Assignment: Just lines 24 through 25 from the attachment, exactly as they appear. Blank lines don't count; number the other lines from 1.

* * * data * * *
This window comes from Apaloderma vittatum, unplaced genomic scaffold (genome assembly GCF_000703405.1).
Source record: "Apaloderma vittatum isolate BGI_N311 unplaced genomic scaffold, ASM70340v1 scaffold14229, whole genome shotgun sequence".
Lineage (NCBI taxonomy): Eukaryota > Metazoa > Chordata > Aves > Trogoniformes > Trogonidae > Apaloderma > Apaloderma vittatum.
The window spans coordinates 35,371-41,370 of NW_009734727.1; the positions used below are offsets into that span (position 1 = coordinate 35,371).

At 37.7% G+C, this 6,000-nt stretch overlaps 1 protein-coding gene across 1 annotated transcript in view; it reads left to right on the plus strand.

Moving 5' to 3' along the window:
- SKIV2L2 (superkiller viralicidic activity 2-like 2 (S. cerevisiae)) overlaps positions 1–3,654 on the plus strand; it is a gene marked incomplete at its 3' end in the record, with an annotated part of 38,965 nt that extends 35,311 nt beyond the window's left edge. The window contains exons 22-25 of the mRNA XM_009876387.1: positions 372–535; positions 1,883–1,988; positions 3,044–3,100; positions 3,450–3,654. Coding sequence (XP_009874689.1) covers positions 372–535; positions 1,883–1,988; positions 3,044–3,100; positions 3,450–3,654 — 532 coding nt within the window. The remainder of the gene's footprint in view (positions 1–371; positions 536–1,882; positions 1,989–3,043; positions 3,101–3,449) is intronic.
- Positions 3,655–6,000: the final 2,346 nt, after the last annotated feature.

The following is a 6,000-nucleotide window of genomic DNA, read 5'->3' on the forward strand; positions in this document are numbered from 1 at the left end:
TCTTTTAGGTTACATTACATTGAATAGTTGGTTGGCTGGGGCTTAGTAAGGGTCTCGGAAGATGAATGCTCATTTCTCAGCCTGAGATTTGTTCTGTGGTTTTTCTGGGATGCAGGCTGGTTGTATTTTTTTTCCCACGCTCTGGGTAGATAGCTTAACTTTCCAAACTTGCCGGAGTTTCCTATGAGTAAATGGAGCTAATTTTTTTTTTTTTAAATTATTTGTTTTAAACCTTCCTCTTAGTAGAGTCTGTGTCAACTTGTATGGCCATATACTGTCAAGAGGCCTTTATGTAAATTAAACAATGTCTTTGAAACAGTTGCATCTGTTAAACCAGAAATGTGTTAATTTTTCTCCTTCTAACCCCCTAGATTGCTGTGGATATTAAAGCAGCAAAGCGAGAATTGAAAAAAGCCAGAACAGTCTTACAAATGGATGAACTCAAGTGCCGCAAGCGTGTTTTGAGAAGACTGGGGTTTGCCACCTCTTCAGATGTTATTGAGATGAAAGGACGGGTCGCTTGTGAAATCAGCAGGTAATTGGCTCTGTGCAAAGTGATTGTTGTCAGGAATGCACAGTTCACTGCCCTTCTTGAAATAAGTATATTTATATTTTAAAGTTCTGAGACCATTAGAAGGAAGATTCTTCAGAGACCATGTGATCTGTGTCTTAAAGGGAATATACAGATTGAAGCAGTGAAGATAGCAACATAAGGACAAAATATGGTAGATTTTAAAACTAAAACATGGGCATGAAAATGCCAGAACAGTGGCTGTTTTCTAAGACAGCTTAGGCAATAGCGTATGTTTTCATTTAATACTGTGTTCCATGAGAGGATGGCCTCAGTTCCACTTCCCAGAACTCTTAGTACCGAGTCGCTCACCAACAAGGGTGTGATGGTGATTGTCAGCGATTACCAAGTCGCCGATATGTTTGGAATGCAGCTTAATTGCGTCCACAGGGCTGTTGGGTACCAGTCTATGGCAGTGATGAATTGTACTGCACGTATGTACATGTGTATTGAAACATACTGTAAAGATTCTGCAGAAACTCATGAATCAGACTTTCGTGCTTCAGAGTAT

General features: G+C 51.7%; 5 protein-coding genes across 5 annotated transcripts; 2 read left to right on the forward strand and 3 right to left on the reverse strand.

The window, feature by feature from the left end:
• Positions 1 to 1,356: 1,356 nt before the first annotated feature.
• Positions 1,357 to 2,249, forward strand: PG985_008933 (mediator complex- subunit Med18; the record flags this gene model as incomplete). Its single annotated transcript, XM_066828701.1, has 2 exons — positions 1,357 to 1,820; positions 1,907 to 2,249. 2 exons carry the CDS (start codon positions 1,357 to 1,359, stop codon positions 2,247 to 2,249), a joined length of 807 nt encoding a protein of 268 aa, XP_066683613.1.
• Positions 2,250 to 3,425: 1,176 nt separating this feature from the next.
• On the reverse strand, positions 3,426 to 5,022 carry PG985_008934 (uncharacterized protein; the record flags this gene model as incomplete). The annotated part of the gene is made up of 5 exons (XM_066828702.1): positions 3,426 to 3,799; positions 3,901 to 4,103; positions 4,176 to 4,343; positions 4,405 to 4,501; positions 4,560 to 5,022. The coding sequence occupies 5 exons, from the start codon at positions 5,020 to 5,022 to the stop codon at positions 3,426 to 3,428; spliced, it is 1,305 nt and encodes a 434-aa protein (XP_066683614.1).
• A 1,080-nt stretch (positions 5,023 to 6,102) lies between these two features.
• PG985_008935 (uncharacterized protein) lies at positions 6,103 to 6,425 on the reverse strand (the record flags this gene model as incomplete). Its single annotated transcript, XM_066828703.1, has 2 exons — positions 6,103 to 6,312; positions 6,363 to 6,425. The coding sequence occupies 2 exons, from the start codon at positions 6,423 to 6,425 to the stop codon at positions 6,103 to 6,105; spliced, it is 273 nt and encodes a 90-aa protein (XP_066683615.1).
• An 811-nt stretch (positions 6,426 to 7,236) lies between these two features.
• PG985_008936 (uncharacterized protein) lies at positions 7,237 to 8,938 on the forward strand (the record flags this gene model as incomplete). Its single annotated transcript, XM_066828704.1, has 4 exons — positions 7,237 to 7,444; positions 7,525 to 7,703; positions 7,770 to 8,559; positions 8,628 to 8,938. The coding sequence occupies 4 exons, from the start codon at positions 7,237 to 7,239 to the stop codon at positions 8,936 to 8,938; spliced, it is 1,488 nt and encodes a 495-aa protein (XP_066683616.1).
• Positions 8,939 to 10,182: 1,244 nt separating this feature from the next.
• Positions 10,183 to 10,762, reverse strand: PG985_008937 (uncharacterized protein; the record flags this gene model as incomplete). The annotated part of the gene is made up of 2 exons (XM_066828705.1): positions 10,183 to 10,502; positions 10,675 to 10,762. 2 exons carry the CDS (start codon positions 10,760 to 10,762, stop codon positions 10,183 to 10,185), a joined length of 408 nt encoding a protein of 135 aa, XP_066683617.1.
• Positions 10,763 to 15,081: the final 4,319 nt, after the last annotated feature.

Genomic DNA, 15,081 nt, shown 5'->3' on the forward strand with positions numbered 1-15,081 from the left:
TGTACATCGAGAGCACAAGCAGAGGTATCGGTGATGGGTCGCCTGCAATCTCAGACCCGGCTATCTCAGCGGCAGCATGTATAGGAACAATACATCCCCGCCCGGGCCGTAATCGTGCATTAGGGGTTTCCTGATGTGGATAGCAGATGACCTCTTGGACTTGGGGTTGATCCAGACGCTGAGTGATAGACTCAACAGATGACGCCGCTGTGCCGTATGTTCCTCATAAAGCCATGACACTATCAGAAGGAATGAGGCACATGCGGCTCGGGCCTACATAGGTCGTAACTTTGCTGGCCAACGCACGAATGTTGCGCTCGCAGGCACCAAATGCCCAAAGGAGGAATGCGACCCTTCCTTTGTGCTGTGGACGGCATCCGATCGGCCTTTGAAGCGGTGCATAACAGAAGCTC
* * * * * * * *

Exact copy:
Genomic DNA, 15,081 nt, shown 5'->3' on the forward strand with positions numbered 1-15,081 from the left:
TGTACATCGAGAGCACAAGCAGAGGTATCGGTGATGGGTCGCCTGCAATCTCAGACCCGGCTATCTCAGCGGCAGCATGTATAGGAACAATACATCCCCGCCCGGGCCGTAATCGTGCATTAGGGGTTTCCTGATGTGGATAGCAGATGACCTCTTGGACTTGGGGTTGATCCAGACGCTGAGTGATAGACTCAACAGATGACGCCGCTGTGCCGTATGTTCCTCATAAAGCCATGACACTATCAGAAGGAATGAGGCACATGCGGCTCGGGCCTACATAGGTCGTAACTTTGCTGGCCAACGCACGAATGTTGCGCTCGCAGGCACCAAATGCCCAAAGGAGGAATGCGACCCTTCCTTTGTGCTGTGGACGGCATCCGATCGGCCTTTGAAGCGGTGCATAACAGAAGCTC